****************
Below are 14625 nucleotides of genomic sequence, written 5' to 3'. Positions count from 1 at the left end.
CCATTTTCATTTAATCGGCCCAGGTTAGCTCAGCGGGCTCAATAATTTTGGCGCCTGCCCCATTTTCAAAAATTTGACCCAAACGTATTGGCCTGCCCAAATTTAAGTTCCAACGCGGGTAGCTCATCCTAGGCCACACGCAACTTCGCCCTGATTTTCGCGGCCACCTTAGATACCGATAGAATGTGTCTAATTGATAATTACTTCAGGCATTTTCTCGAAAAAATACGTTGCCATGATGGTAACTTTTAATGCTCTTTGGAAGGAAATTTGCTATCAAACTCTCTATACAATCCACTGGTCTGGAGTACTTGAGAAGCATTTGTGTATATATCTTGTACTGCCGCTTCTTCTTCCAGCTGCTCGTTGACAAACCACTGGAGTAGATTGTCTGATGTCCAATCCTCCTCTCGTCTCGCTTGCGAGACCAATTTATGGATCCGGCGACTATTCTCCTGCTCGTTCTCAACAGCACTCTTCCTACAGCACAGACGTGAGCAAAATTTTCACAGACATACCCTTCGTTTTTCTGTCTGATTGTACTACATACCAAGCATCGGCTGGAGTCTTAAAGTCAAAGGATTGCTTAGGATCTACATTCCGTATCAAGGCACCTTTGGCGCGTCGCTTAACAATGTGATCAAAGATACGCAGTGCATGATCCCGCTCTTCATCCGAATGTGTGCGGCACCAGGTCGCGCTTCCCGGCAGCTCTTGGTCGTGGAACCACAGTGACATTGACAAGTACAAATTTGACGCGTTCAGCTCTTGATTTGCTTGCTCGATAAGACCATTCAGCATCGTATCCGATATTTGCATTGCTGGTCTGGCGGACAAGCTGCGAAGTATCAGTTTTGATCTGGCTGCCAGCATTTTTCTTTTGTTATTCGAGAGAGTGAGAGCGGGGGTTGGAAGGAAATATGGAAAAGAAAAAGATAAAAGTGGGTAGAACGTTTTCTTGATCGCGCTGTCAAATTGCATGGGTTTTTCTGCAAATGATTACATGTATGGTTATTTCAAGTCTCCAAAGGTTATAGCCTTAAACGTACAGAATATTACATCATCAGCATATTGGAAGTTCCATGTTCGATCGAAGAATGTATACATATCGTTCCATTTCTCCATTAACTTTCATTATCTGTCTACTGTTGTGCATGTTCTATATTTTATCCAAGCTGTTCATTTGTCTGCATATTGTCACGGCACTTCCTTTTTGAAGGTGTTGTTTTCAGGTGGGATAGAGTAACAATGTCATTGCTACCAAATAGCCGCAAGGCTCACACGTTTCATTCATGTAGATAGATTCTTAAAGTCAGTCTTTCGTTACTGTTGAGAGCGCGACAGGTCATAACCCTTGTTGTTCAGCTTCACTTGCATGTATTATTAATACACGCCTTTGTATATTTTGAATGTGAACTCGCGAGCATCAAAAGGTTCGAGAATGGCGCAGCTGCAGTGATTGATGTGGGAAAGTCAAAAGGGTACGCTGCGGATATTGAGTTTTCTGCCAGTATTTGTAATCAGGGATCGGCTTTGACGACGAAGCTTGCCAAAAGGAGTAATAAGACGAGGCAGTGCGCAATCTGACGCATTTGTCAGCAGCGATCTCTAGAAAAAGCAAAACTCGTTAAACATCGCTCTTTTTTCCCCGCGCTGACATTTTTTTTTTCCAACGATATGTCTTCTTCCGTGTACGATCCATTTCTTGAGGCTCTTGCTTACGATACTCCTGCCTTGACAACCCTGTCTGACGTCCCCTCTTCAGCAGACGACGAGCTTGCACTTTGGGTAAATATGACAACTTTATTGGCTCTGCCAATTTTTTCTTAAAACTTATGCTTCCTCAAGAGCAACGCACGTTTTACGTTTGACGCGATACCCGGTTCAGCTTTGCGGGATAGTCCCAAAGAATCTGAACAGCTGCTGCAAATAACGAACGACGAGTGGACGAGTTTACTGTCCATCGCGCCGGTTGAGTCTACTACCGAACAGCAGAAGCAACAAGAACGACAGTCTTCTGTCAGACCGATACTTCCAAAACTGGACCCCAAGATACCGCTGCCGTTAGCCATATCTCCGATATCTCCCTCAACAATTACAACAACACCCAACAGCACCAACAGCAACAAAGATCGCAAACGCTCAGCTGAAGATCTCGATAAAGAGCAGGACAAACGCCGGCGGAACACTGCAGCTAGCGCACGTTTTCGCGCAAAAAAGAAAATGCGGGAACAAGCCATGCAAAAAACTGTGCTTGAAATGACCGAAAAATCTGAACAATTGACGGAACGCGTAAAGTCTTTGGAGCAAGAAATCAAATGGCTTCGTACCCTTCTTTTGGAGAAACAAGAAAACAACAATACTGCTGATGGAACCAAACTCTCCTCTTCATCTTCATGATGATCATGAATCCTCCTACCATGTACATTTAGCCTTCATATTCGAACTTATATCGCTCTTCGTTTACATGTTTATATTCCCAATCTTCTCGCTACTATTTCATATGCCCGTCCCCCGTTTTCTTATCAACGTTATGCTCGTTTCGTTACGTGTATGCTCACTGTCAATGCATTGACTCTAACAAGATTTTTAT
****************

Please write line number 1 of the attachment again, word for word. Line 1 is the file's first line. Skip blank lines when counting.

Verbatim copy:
Below are 14625 nucleotides of genomic sequence, written 5' to 3'. Positions count from 1 at the left end.